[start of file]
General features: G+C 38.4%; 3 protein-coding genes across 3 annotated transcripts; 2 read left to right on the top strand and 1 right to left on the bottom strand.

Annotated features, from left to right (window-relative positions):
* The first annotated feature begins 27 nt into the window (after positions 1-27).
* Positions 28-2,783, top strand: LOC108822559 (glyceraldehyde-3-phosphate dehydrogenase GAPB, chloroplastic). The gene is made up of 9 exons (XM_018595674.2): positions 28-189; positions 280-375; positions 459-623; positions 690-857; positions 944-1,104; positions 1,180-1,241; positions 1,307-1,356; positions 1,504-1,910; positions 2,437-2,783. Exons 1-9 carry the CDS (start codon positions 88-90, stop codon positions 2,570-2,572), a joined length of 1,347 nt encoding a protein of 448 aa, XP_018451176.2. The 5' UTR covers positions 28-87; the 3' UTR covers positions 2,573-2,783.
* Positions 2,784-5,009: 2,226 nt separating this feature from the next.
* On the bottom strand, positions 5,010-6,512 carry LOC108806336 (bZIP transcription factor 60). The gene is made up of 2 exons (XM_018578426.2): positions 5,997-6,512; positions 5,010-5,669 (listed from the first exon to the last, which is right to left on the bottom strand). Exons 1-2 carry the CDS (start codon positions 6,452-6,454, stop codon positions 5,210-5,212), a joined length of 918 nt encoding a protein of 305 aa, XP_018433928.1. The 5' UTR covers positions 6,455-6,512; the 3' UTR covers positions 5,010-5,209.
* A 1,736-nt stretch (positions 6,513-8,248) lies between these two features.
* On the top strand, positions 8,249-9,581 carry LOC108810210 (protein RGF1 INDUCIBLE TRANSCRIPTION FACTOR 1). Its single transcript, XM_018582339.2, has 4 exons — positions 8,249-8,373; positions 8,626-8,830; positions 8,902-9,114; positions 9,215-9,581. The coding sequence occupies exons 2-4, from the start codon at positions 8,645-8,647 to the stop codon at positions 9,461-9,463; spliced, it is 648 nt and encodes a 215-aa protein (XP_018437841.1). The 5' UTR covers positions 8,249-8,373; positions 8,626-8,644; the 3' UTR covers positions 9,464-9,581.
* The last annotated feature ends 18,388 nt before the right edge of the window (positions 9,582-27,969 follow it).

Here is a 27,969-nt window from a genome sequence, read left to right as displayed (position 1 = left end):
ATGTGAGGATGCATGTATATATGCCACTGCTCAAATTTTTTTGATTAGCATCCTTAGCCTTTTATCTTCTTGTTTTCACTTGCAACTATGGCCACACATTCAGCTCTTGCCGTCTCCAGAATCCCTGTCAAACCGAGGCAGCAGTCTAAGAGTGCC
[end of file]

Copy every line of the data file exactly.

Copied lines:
General features: G+C 38.4%; 3 protein-coding genes across 3 annotated transcripts; 2 read left to right on the top strand and 1 right to left on the bottom strand.

Annotated features, from left to right (window-relative positions):
* The first annotated feature begins 27 nt into the window (after positions 1-27).
* Positions 28-2,783, top strand: LOC108822559 (glyceraldehyde-3-phosphate dehydrogenase GAPB, chloroplastic). The gene is made up of 9 exons (XM_018595674.2): positions 28-189; positions 280-375; positions 459-623; positions 690-857; positions 944-1,104; positions 1,180-1,241; positions 1,307-1,356; positions 1,504-1,910; positions 2,437-2,783. Exons 1-9 carry the CDS (start codon positions 88-90, stop codon positions 2,570-2,572), a joined length of 1,347 nt encoding a protein of 448 aa, XP_018451176.2. The 5' UTR covers positions 28-87; the 3' UTR covers positions 2,573-2,783.
* Positions 2,784-5,009: 2,226 nt separating this feature from the next.
* On the bottom strand, positions 5,010-6,512 carry LOC108806336 (bZIP transcription factor 60). The gene is made up of 2 exons (XM_018578426.2): positions 5,997-6,512; positions 5,010-5,669 (listed from the first exon to the last, which is right to left on the bottom strand). Exons 1-2 carry the CDS (start codon positions 6,452-6,454, stop codon positions 5,210-5,212), a joined length of 918 nt encoding a protein of 305 aa, XP_018433928.1. The 5' UTR covers positions 6,455-6,512; the 3' UTR covers positions 5,010-5,209.
* A 1,736-nt stretch (positions 6,513-8,248) lies between these two features.
* On the top strand, positions 8,249-9,581 carry LOC108810210 (protein RGF1 INDUCIBLE TRANSCRIPTION FACTOR 1). Its single transcript, XM_018582339.2, has 4 exons — positions 8,249-8,373; positions 8,626-8,830; positions 8,902-9,114; positions 9,215-9,581. The coding sequence occupies exons 2-4, from the start codon at positions 8,645-8,647 to the stop codon at positions 9,461-9,463; spliced, it is 648 nt and encodes a 215-aa protein (XP_018437841.1). The 5' UTR covers positions 8,249-8,373; positions 8,626-8,644; the 3' UTR covers positions 9,464-9,581.
* The last annotated feature ends 18,388 nt before the right edge of the window (positions 9,582-27,969 follow it).

Here is a 27,969-nt window from a genome sequence, read left to right as displayed (position 1 = left end):
ATGTGAGGATGCATGTATATATGCCACTGCTCAAATTTTTTTGATTAGCATCCTTAGCCTTTTATCTTCTTGTTTTCACTTGCAACTATGGCCACACATTCAGCTCTTGCCGTCTCCAGAATCCCTGTCAAACCGAGGCAGCAGTCTAAGAGTGCC